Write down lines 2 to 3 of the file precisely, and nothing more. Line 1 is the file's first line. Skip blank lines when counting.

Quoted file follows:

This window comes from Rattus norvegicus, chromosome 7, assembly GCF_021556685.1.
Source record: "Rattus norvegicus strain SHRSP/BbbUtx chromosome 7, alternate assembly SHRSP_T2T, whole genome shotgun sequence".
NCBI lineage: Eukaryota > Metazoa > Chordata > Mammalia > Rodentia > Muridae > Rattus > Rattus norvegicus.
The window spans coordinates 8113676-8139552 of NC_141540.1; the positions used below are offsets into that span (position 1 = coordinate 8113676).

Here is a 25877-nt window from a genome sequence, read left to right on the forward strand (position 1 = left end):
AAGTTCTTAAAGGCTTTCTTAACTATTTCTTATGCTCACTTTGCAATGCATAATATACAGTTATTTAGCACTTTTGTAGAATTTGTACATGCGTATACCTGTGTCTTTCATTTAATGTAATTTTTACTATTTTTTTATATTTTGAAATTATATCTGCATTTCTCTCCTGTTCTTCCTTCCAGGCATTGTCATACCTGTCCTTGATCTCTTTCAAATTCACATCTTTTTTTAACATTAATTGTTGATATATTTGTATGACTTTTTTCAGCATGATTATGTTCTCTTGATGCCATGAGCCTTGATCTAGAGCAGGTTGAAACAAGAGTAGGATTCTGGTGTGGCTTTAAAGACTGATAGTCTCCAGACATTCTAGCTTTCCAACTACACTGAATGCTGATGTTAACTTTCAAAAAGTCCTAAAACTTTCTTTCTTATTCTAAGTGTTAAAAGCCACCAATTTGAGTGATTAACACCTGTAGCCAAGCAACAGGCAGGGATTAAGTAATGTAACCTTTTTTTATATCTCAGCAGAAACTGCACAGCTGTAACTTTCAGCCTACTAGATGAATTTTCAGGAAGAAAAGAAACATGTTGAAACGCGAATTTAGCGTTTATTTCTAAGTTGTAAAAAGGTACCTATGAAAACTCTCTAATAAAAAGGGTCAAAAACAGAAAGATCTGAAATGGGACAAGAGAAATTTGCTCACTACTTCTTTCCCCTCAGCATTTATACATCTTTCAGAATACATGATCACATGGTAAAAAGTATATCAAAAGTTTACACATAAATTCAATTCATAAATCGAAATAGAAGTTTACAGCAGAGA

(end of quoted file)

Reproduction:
Source record: "Rattus norvegicus strain SHRSP/BbbUtx chromosome 7, alternate assembly SHRSP_T2T, whole genome shotgun sequence".
NCBI lineage: Eukaryota > Metazoa > Chordata > Mammalia > Rodentia > Muridae > Rattus > Rattus norvegicus.